Does that include apps that simply involve invoking a browser and opening the website of the application in question? A tactic popular w/ Microsoft in Windows Phone/Mobile
I prefer that to websites that want me to download an app. Looking at you, Yelp.
This has been played out in the media in a way that a "high" Kardashev (no relation to the Kardashians I believe) is exciting, in that it points to a very advanced civilization. In reality it is the opposite, a signal requiring a civilization to have fully harnessed a star means that it is less likely to be an actual ET signal.
That's if the signal were sent isotropically (all directions simultaneously). If the signal were targeted at our planet, it only requires the advancement scale we're at. And assuming they're better than we are at detecting planets on distant stars, they could be sweeping through the neighborhood, targeting interesting solar systems. In fact, it's difficult to imagine that a civilization that advanced would waste their energy sending radio signals out into the void rather than targeting their efforts.
Full disclosure: I'm skeptical of extraterrestrial life in general, but find it odd how the civilization advancement was highlighted.
"There are some additional things I do," Spafford added, telling the reporter that "I'm not going to give details of all of them, because that doesn't help me." Bruce Schneier had a similar answer. When the reporter asked how he protected his data, Schneier wouldn't tell them, adding "I'm kind of a target..."
So... security by obscurity is apparently highly regarded by the pros. Good to know.
That's not so-called "security through obscurity." Typically, that term refers to taking the same (ineffective) measures as everyone else so that you don't stick out. On the contrary, he's saying that he does take special measures but chooses not to disclose them.
Even I'm bothered by how this advertisement made it to the front page.
The 5D series is notable because the Mk II revolutionized video production. Everyone from teenagers to AAA Hollywood production units were using them. They weren't a replacement for cameras costing tens of thousands more, but they were close enough for most shots.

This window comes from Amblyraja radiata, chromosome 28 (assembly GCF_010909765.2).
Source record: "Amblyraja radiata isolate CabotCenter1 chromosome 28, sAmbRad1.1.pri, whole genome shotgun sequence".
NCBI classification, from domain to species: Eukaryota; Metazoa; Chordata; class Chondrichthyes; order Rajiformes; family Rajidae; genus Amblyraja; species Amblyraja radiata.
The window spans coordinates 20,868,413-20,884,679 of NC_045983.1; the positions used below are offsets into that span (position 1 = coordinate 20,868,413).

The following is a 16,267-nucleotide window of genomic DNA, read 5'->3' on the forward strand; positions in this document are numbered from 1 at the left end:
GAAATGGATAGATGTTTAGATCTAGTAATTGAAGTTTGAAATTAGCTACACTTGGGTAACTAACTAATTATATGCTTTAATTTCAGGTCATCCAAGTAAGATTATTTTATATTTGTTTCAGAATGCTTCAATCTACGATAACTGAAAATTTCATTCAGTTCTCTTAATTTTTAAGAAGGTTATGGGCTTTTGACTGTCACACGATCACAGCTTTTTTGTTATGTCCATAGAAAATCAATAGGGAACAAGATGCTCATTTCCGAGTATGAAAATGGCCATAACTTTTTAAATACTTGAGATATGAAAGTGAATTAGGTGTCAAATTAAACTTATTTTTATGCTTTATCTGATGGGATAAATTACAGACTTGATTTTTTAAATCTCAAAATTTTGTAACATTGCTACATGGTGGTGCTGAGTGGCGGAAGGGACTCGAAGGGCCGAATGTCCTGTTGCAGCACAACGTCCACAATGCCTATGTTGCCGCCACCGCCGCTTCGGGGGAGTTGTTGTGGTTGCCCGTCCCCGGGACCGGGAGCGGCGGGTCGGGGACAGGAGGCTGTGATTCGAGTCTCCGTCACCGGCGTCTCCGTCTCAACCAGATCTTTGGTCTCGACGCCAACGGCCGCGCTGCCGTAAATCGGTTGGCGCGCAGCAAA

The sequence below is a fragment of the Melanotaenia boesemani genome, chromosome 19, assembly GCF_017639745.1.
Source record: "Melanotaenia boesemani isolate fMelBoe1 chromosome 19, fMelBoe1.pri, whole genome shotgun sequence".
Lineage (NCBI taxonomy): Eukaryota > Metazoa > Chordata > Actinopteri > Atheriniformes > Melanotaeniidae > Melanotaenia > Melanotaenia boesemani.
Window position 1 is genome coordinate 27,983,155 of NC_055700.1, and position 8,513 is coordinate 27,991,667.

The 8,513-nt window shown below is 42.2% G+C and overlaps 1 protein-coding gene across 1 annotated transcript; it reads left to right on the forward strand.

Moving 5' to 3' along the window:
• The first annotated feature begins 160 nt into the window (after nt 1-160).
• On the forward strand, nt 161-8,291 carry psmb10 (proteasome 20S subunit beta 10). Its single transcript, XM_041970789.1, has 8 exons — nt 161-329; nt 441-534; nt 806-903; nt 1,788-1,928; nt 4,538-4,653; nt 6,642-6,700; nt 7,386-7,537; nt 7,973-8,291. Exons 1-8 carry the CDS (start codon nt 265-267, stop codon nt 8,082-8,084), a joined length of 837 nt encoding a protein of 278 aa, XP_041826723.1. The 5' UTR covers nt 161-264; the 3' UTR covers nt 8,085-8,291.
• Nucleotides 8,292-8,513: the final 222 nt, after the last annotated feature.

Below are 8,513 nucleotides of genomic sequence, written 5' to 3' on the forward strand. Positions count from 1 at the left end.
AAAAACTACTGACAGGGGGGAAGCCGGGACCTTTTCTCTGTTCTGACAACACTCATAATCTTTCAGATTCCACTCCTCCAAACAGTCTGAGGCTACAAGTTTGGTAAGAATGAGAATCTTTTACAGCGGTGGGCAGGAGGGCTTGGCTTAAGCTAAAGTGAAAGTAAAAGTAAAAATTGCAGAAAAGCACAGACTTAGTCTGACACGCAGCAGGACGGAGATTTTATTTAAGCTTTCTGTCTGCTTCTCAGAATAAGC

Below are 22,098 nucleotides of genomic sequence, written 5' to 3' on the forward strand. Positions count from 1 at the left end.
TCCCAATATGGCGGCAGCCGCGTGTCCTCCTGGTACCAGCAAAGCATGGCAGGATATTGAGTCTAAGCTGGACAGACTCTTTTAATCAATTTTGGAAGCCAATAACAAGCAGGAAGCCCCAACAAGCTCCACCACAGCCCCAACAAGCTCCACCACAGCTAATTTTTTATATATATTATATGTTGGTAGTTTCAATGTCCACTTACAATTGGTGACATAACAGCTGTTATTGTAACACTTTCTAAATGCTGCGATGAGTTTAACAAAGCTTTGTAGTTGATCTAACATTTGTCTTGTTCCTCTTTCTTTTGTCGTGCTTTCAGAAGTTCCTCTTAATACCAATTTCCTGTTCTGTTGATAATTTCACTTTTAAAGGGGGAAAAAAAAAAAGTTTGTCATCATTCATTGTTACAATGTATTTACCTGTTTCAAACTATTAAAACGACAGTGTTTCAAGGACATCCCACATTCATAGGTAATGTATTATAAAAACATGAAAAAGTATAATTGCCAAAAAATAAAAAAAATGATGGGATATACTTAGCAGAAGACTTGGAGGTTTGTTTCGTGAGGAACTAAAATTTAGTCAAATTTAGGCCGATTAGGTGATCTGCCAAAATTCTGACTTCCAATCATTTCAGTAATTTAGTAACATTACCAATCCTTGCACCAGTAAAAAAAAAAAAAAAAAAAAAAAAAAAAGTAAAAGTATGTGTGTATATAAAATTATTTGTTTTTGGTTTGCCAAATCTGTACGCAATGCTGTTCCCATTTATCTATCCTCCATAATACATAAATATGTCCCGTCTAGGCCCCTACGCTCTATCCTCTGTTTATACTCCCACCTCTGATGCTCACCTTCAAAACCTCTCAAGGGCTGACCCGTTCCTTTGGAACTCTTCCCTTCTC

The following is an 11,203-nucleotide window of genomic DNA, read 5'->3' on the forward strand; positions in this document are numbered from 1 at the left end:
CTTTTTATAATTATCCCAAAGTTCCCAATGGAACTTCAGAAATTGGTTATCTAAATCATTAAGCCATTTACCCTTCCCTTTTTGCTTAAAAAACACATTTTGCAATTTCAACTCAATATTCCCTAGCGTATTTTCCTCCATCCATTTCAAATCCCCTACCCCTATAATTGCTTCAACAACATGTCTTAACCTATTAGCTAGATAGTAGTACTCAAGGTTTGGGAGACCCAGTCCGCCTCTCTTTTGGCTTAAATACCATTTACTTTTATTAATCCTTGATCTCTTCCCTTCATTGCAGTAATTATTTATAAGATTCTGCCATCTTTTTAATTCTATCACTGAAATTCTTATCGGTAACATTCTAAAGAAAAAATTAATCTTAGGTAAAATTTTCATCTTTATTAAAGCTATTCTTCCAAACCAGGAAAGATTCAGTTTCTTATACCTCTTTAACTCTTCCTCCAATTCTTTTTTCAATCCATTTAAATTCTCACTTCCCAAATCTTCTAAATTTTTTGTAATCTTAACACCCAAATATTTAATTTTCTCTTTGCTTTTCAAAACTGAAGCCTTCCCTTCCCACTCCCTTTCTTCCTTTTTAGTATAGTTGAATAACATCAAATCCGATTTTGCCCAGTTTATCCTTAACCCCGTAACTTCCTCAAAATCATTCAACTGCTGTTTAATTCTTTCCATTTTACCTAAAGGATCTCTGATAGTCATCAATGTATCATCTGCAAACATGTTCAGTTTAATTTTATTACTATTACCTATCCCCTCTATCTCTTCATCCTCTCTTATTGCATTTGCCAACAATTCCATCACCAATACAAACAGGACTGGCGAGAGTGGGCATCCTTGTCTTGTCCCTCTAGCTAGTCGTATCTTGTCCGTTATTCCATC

You'd be much better off having a slow, steady acceleration all the way there and a slow, steady acceleration all the way back.
There is no "back" and there is no slowing down or orbiting. It's a flyby approach and the only thing that returns are communications.
As the innovative, entrepreneurial founders will soon leave in the face of crushing politics and bureaucracy
That is what happens to most startups after acquisition. The ping pong table, beer in the fridge, and T-Shirts all have to go.
No, I'm asking how is cutting off a path of a file (as an example of the kind of shortened output Powershell commands can produce) informative? And yes, I know it's fairly easy to overcome, but it just strikes me that this is the kind of GUI-centric thinking (this kind of output is straight out of a Listview object) that infects Powershell.
If it is fairly easy to overcome, write a quick function to overcome it. Don't people write shell functions for this very same reason in Unixland?
And objects, big fucking deal. I've been using Bourne variants for a quarter of a century and never thought "Boy, I wish I had classes".
You never wished for an object-oriented shell because you are already proficient in Unix shells, and it is clear you have only ever tried to make PS fit the Unix paradigm.
What I particularly dislike is how it automatically filters output, and you have to use arguments or other applets to give you fuller output.
Only the view in the console window is filtered by default. If you send the pipeline to a csv or xml, you'll get everything. It filters the console view because there is far more and more complex data being send along. It is not Unix, the pipeline is not compose of flat lines of text.
Some dipshit is going to come here and tell you that "their" is only used in the plural. (They're going to be wrong.)
Of course it is used. It is a handy shortcut in conversation but reeks of weakness in anything more formal than a text message. Either pick the gender of your antecedent or make your antecedent plural.
Some dipshits are going to come here and tell you that "their" is only used in the plural. (They're going to be wrong.)
It's easy to run fiber up and down the streets. It's a real bitch to run fiber from the street into the house.
That's covered under your installation fees when you subscribe. That is not the last mile, that's the last 50 feet.
This is too expensive of a solution
Statistics are no substitute for judgement. -- Henry Clay